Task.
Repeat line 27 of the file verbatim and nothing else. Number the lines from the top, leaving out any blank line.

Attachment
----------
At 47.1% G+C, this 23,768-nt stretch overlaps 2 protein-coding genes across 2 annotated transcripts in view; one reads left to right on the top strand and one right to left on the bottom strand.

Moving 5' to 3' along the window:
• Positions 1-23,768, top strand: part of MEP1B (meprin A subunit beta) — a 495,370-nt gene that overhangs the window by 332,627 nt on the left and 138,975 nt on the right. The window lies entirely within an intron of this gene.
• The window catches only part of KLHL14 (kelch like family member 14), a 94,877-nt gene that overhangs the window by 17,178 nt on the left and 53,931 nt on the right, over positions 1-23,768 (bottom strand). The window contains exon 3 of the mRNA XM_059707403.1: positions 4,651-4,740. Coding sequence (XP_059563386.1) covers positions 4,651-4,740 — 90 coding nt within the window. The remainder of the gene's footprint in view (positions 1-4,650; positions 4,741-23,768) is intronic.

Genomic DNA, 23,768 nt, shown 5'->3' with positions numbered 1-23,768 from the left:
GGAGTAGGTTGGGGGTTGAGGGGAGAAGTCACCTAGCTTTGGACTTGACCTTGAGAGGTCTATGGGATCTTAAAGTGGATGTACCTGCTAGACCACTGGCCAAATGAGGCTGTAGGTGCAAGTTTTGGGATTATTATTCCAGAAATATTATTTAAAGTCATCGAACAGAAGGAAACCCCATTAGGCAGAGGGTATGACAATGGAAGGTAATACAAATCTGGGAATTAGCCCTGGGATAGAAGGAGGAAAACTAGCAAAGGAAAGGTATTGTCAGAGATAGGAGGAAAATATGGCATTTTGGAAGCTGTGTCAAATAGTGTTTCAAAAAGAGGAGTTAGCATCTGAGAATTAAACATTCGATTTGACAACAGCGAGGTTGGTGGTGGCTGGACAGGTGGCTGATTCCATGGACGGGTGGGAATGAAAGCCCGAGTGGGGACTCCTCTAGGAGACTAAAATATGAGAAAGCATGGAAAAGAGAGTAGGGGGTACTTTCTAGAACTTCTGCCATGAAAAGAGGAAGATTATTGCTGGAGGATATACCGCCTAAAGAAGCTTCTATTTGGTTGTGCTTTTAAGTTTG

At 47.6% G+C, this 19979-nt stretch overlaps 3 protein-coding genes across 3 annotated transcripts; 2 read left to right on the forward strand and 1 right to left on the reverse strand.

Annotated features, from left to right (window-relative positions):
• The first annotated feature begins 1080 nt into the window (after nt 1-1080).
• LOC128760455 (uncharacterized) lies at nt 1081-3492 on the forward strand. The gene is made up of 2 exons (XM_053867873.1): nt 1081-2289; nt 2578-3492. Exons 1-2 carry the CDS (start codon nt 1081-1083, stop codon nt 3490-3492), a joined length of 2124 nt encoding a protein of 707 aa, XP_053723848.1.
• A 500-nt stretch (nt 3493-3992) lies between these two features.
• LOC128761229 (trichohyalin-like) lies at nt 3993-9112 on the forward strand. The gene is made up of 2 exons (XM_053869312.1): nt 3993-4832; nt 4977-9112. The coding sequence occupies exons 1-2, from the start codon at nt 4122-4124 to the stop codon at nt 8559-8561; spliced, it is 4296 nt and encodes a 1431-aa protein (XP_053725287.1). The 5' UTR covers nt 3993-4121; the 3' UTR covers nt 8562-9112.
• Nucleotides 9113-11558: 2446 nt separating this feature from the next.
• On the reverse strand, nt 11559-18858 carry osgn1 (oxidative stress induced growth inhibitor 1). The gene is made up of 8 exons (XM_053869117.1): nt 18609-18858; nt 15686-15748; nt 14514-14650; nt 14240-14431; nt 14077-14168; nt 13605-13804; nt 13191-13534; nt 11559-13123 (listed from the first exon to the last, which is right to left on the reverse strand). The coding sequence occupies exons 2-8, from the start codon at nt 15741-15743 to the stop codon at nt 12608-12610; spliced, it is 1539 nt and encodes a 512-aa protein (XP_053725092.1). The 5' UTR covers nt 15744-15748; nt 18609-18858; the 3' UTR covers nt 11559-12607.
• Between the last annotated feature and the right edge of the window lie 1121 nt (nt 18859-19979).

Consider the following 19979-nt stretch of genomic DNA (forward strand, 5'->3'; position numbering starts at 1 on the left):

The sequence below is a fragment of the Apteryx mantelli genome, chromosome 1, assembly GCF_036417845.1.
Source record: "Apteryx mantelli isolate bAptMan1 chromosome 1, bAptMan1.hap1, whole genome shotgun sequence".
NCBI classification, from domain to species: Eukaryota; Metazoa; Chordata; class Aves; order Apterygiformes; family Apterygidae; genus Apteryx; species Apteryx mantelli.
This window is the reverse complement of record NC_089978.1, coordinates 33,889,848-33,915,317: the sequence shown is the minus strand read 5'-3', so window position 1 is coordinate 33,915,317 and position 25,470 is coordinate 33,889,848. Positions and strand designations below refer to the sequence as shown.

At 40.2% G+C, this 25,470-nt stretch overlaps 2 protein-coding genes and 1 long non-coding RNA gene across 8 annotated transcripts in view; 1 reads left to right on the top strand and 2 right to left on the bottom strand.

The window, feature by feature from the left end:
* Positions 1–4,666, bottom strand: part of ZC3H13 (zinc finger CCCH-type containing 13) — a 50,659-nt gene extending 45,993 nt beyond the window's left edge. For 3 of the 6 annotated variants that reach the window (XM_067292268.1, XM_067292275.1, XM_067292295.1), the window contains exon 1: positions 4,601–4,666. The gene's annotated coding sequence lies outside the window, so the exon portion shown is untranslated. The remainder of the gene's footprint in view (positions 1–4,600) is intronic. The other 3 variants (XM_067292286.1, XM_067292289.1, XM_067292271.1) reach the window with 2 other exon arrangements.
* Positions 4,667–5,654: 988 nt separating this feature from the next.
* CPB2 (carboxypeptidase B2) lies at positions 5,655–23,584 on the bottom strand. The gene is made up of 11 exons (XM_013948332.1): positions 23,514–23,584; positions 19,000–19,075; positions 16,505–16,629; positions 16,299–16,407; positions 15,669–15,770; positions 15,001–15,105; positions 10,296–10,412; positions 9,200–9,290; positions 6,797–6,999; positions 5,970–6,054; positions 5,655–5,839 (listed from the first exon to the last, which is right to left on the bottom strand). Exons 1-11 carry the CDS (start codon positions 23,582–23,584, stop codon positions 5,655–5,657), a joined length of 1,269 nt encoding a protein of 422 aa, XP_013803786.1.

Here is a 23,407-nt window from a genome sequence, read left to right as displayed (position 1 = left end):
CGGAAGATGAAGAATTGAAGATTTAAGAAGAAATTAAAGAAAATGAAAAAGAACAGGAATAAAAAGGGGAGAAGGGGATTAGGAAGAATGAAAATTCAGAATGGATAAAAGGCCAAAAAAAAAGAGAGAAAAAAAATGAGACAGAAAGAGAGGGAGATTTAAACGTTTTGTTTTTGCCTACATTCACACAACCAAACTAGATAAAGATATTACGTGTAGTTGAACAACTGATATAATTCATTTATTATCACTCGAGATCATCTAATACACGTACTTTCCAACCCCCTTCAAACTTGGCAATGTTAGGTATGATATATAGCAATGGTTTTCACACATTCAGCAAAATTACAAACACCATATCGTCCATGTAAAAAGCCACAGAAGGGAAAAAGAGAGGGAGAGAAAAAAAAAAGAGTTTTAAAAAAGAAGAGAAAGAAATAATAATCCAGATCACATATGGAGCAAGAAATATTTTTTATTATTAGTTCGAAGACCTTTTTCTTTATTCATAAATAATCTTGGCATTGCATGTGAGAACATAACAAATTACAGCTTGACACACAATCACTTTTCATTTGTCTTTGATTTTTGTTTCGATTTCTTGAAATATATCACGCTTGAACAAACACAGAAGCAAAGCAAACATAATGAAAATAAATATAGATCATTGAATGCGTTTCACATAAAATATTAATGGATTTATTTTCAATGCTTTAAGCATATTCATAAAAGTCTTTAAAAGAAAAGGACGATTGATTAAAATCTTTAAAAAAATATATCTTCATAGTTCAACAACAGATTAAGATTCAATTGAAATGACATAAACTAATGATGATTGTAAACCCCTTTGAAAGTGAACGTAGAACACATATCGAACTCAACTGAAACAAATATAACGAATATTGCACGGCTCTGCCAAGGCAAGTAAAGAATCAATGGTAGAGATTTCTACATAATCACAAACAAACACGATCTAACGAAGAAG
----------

CGGAAGATGAAGAATTGAAGATTTAAGAAGAAATTAAAGAAAATGAAAAAGAACAGGAATAAAAAGGGGAGAAGGGGATTAGGAAGAATGAAAATTCAGAATGGATAAAAGGCCAAAAAAAAAGAGAGAAAAAAAATGAGACAGAAAGAGAGGGAGATTTAAACGTTTTGTTTTTGCCTACATTCACACAACCAAACTAGATAAAGATATTACGTGTAGTTGAACAACTGATATAATTCATTTATTATCACTCGAGATCATCTAATACACGTACTTTCCAACCCCCTTCAAACTTGGCAATGTTAGGTATGATATATAGCAATGGTTTTCACACATTCAGCAAAATTACAAACACCATATCGTCCATGTAAAAAGCCACAGAAGGGAAAAAGAGAGGGAGAGAAAAAAAAAAGAGTTTTAAAAAAGAAGAGAAAGAAATAATAATCCAGATCACATATGGAGCAAGAAATATTTTTTATTATTAGTTCGAAGACCTTTTTCTTTATTCATAAATAATCTTGGCATTGCATGTGAGAACATAACAAATTACAGCTTGACACACAATCACTTTTCATTTGTCTTTGATTTTTGTTTCGATTTCTTGAAATATATCACGCTTGAACAAACACAGAAGCAAAGCAAACATAATGAAAATAAATATAGATCATTGAATGCGTTTCACATAAAATATTAATGGATTTATTTTCAATGCTTTAAGCATATTCATAAAAGTCTTTAAAAGAAAAGGACGATTGATTAAAATCTTTAAAAAAATATATCTTCATAGTTCAACAACAGATTAAGATTCAATTGAAATGACATAAACTAATGATGATTGTAAACCCCTTTGAAAGTGAACGTAGAACACATATCGAACTCAACTGAAACAAATATAACGAATATTGCACGGCTCTGCCAAGGCAAGTAAAGAATCAATGGTAGAGATTTCTACATAATCACAAACAAACACGATCTAACGAAGAAG